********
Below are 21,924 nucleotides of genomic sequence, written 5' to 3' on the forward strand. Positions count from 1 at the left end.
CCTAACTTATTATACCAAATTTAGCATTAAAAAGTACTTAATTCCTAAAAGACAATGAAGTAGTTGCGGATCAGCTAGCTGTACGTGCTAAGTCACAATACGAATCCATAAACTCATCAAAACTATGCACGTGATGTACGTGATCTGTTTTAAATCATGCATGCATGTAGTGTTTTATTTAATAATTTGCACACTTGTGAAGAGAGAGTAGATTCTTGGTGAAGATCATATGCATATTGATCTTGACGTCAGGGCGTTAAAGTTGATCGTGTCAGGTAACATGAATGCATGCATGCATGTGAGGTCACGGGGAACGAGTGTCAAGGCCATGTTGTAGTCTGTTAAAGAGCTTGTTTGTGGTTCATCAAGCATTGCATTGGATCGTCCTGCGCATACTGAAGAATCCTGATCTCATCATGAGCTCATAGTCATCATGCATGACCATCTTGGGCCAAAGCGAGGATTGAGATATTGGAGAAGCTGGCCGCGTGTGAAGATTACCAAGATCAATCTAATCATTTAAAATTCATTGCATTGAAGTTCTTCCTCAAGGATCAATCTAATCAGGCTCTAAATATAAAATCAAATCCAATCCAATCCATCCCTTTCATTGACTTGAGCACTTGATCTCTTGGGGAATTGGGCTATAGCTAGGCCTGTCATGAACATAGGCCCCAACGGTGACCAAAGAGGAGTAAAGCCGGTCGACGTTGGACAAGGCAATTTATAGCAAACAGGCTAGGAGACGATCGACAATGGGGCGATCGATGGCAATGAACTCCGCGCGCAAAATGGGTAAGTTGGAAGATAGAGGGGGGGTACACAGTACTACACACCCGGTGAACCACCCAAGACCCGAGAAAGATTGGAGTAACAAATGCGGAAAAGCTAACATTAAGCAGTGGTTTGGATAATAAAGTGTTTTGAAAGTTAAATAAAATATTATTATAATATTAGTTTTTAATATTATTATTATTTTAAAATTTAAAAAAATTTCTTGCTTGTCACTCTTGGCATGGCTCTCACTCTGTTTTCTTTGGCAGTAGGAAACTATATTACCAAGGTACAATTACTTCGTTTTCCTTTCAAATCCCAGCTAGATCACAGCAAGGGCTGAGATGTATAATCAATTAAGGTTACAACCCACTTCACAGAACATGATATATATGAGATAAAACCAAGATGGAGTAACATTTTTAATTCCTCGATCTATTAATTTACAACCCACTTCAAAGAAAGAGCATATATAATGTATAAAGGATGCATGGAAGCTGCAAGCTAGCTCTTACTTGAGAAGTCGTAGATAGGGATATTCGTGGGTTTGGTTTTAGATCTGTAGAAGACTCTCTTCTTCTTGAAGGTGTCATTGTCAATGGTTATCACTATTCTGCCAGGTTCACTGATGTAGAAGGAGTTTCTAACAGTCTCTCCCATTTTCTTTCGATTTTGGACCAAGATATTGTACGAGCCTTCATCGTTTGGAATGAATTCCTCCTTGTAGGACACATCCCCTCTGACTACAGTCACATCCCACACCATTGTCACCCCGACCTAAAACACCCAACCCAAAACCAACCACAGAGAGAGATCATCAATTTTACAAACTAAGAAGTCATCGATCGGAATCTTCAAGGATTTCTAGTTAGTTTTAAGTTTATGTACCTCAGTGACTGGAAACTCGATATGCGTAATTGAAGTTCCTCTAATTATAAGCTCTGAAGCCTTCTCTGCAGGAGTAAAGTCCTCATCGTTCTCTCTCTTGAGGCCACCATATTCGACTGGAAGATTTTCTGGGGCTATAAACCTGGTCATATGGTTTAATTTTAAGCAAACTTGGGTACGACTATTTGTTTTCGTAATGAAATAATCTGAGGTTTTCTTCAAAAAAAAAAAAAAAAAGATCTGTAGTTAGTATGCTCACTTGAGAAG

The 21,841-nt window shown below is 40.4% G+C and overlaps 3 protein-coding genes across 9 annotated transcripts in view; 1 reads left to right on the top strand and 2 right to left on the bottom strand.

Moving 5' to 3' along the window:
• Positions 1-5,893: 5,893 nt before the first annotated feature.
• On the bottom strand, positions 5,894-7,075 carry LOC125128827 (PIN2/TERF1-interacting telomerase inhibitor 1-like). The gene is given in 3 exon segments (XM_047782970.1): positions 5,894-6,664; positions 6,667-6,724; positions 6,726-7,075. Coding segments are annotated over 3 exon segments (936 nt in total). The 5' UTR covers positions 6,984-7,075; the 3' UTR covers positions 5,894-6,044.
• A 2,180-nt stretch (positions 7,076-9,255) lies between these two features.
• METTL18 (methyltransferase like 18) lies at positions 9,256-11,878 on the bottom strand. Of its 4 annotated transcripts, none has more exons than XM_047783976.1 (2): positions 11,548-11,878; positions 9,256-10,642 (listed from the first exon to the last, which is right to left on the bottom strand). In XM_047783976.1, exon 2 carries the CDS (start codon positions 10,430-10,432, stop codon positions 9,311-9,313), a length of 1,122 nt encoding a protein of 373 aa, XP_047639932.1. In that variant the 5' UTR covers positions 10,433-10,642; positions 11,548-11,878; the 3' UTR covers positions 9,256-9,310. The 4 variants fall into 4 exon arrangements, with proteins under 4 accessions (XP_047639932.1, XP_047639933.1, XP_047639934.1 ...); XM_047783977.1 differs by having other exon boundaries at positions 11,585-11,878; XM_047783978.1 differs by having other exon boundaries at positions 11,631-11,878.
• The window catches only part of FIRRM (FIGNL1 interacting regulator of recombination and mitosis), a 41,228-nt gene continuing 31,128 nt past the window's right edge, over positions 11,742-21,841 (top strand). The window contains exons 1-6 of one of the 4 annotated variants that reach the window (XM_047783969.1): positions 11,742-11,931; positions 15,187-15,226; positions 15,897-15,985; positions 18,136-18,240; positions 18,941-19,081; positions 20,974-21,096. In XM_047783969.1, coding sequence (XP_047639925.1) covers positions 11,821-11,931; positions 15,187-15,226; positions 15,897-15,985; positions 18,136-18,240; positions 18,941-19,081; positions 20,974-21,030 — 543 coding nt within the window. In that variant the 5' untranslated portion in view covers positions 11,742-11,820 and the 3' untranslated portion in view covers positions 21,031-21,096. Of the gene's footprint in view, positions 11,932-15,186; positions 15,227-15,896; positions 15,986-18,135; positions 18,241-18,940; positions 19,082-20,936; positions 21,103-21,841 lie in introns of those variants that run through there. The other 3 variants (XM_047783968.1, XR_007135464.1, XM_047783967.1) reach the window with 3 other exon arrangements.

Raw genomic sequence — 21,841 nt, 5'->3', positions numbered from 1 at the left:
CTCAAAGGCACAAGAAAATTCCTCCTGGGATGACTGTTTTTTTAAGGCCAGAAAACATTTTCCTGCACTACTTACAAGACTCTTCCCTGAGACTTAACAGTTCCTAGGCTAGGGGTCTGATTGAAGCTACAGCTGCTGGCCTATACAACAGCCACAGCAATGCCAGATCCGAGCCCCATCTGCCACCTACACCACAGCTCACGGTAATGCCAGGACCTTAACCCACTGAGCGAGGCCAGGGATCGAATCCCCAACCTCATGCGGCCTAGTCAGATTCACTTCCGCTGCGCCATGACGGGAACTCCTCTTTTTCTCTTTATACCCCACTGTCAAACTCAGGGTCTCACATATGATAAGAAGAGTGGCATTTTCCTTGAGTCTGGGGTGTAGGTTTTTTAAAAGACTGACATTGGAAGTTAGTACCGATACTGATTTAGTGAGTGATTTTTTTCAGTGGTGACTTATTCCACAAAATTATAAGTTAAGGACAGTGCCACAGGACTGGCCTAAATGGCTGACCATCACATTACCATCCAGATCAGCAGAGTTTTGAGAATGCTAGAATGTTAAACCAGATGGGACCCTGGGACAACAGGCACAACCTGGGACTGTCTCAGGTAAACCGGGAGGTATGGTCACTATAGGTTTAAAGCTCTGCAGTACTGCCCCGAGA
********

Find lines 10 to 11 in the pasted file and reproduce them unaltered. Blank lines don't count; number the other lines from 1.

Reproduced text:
Raw genomic sequence — 21,841 nt, 5'->3', positions numbered from 1 at the left:
CTCAAAGGCACAAGAAAATTCCTCCTGGGATGACTGTTTTTTTAAGGCCAGAAAACATTTTCCTGCACTACTTACAAGACTCTTCCCTGAGACTTAACAGTTCCTAGGCTAGGGGTCTGATTGAAGCTACAGCTGCTGGCCTATACAACAGCCACAGCAATGCCAGATCCGAGCCCCATCTGCCACCTACACCACAGCTCACGGTAATGCCAGGACCTTAACCCACTGAGCGAGGCCAGGGATCGAATCCCCAACCTCATGCGGCCTAGTCAGATTCACTTCCGCTGCGCCATGACGGGAACTCCTCTTTTTCTCTTTATACCCCACTGTCAAACTCAGGGTCTCACATATGATAAGAAGAGTGGCATTTTCCTTGAGTCTGGGGTGTAGGTTTTTTAAAAGACTGACATTGGAAGTTAGTACCGATACTGATTTAGTGAGTGATTTTTTTCAGTGGTGACTTATTCCACAAAATTATAAGTTAAGGACAGTGCCACAGGACTGGCCTAAATGGCTGACCATCACATTACCATCCAGATCAGCAGAGTTTTGAGAATGCTAGAATGTTAAACCAGATGGGACCCTGGGACAACAGGCACAACCTGGGACTGTCTCAGGTAAACCGGGAGGTATGGTCACTATAGGTTTAAAGCTCTGCAGTACTGCCCCGAGA